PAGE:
Kazakhstan, the largest landlocked country in the world, is one of the unit of former Soviet Union and shares border with five countries namely Russia, China, Kyrgyzstan, Turkmenistan and Uzbekistan.
The link between the two countries dates back to 2500 years, evident from flow of Buddhism from Indiato Central Asia and Sufi ideas from central Asia to India.
India now considers the Central Asian countries as part of its ‘extended and strategic neighbourhood’.
Areas of Cooperation
India was one of the first countries to recognize the independence of Kazakhstan. Diplomatic relations were established in February 1992.
India was the first country outside Commonwealth Independent States (CIS) region visited by President Nazarbayev after independence of Kazakhstan.
Various High level delegations which visited Kazakhstan in past include: the first PM of India Pandit Jawahar Lai Nehru, Dr. Radhakrishnan in 1956 as Vice President, Prime Minister Shri Atal Bihari Vajpayee (2002) and Dr. Manmohan Singh (2011). Vice-Presidents of India Shri K.R. Narayanan and Shri Hamid Ansari visited Kazakhstan in 1996 and 2008 respectively. In July 2015, Prime Minister Shri Narendra Modi visited Kazakhstan.
The Inter-Governmental Commission (IGC) established in 1993 has been the main institutional mechanism in developing bilateral trade, economic, scientific, technological, industrial and cultural cooperation.
India and Kazakhstan actively cooperate under the aegis of Multilateral Fora including CICA, SCO and the UN organizations.
Kazakhstan is India’s largest trade and investment partner in Central Asia. It is also the richest among the countries in the region providing immense economic opportunities.
Major products exported to Kazakhstan are pharmaceuticals and medical products, tea, machinery & equipment and raw tobacco. Major products imported by India are oil, uranium, asbestos and titanium. Kazakhstan is a major market for Indian tea.
The two countries also signed a fresh contract for supply of natural uranium during the visit of Prime Minister of India to Kazakhstan in July 2015. Kazakhstan is the largest producer of Uranium.
In the hydrocarbon sector, ONGC Videsh Ltd. from Indian side and KazMunayGas (the national petroleum company of the Republic of Kazakhstan) from the Kazakhstan side have signed an agreement on purchase of 25% stake in the Satpayev oil block in the Caspian sea.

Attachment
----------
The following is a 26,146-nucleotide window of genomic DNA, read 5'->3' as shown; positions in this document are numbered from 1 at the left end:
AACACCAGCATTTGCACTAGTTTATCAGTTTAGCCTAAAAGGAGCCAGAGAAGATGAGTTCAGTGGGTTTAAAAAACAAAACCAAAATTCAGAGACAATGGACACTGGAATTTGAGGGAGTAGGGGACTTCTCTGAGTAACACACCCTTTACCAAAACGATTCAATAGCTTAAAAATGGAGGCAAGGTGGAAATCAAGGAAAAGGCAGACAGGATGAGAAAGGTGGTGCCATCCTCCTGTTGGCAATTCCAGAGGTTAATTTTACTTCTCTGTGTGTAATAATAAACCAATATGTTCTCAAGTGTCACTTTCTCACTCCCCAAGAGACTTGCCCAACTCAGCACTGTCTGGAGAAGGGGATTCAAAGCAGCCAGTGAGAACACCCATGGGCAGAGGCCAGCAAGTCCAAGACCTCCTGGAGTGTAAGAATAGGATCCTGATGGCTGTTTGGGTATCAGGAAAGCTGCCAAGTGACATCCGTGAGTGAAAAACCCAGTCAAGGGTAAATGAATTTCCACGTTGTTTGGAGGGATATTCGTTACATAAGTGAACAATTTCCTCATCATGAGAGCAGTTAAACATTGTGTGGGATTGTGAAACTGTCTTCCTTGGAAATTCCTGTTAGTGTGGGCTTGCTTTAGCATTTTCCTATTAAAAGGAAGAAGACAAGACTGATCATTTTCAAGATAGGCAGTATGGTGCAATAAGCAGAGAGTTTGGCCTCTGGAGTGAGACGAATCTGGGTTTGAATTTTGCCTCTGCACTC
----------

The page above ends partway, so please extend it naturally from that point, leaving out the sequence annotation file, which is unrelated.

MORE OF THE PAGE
Total bilateral trade amounted to USD 1.2 bn between the two countries.
Treaty and Agreements
India and Kazakhstan have an agreement on Visa free entry for Diplomatic and Official Passport holders.
An Extradition Treaty was signed during the visit of President Nazarbayev in January 2009.
India and Kazakhstan in 2015 inked five key agreements including a defence pact to enhance military cooperation and a contract for supply of uranium.
India and Kazakhstan have inked a Strategic Partnership treaty in 2009, and a Defence and Military Technical cooperation 2015.
Ashgabat Agreement: India has acceded to the Ashgabat Agreement, an international transport and transit corridor facilitating transportation of goods between Central Asia and the Persian Gulf.
The Ashgabat agreement is a multimodal transport agreement between the governments of Kazakhstan, Uzbekistan, Turkmenistan, Iran, India, Pakistan, and Oman for creating an international transport and transit corridor facilitating transportation of goods between Central Asia and the Persian Gulf.
To strengthen the Indo-Kazakhstan relations, troops of India and Kazakhstan army had a joint military exercise ‘Prabal Dostyk-17’ with the primary aim to enhance interoperability while undertaking Counter Terrorism & Counter Insurgency Operations in rural & semi-urban environment under the umbrella of United Nations.
According to the Ministry of Defence, on April 9, 2021, the two ministers met in New Delhi and the focus of the talks was on the bilateral defence cooperation, capacity building, training and military exercises.
And both agreed to explore the possibility of defence industrial collaboration.